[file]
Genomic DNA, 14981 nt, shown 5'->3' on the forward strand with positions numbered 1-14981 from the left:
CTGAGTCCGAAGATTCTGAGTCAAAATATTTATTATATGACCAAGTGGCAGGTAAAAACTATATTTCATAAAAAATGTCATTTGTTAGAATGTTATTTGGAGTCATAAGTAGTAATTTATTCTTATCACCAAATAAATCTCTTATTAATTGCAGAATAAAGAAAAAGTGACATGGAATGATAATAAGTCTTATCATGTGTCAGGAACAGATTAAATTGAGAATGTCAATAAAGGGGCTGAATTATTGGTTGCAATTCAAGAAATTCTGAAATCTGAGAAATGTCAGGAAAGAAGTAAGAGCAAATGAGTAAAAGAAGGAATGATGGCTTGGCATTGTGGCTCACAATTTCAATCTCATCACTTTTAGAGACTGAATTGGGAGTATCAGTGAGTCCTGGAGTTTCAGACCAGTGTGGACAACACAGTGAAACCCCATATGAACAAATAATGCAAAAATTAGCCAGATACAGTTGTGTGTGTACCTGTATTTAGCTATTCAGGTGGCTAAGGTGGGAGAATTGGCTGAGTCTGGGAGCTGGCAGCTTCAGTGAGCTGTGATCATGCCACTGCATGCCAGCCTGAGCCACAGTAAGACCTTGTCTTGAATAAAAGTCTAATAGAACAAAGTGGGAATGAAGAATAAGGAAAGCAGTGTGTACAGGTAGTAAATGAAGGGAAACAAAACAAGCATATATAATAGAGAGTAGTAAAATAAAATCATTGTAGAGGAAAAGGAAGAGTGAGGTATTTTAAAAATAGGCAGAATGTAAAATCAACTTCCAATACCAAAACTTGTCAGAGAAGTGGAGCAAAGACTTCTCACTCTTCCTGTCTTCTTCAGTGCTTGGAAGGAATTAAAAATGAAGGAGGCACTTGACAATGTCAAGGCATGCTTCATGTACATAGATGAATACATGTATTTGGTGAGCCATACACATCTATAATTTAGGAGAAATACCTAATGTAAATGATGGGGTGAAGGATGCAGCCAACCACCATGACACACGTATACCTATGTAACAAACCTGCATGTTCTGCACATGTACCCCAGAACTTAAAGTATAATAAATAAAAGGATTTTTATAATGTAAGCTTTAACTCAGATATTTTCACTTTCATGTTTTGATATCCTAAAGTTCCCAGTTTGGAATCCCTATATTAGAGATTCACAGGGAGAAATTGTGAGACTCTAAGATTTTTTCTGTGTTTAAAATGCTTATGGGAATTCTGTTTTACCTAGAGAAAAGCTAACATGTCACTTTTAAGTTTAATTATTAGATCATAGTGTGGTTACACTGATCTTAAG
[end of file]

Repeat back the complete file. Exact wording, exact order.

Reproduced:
Genomic DNA, 14981 nt, shown 5'->3' on the forward strand with positions numbered 1-14981 from the left:
CTGAGTCCGAAGATTCTGAGTCAAAATATTTATTATATGACCAAGTGGCAGGTAAAAACTATATTTCATAAAAAATGTCATTTGTTAGAATGTTATTTGGAGTCATAAGTAGTAATTTATTCTTATCACCAAATAAATCTCTTATTAATTGCAGAATAAAGAAAAAGTGACATGGAATGATAATAAGTCTTATCATGTGTCAGGAACAGATTAAATTGAGAATGTCAATAAAGGGGCTGAATTATTGGTTGCAATTCAAGAAATTCTGAAATCTGAGAAATGTCAGGAAAGAAGTAAGAGCAAATGAGTAAAAGAAGGAATGATGGCTTGGCATTGTGGCTCACAATTTCAATCTCATCACTTTTAGAGACTGAATTGGGAGTATCAGTGAGTCCTGGAGTTTCAGACCAGTGTGGACAACACAGTGAAACCCCATATGAACAAATAATGCAAAAATTAGCCAGATACAGTTGTGTGTGTACCTGTATTTAGCTATTCAGGTGGCTAAGGTGGGAGAATTGGCTGAGTCTGGGAGCTGGCAGCTTCAGTGAGCTGTGATCATGCCACTGCATGCCAGCCTGAGCCACAGTAAGACCTTGTCTTGAATAAAAGTCTAATAGAACAAAGTGGGAATGAAGAATAAGGAAAGCAGTGTGTACAGGTAGTAAATGAAGGGAAACAAAACAAGCATATATAATAGAGAGTAGTAAAATAAAATCATTGTAGAGGAAAAGGAAGAGTGAGGTATTTTAAAAATAGGCAGAATGTAAAATCAACTTCCAATACCAAAACTTGTCAGAGAAGTGGAGCAAAGACTTCTCACTCTTCCTGTCTTCTTCAGTGCTTGGAAGGAATTAAAAATGAAGGAGGCACTTGACAATGTCAAGGCATGCTTCATGTACATAGATGAATACATGTATTTGGTGAGCCATACACATCTATAATTTAGGAGAAATACCTAATGTAAATGATGGGGTGAAGGATGCAGCCAACCACCATGACACACGTATACCTATGTAACAAACCTGCATGTTCTGCACATGTACCCCAGAACTTAAAGTATAATAAATAAAAGGATTTTTATAATGTAAGCTTTAACTCAGATATTTTCACTTTCATGTTTTGATATCCTAAAGTTCCCAGTTTGGAATCCCTATATTAGAGATTCACAGGGAGAAATTGTGAGACTCTAAGATTTTTTCTGTGTTTAAAATGCTTATGGGAATTCTGTTTTACCTAGAGAAAAGCTAACATGTCACTTTTAAGTTTAATTATTAGATCATAGTGTGGTTACACTGATCTTAAG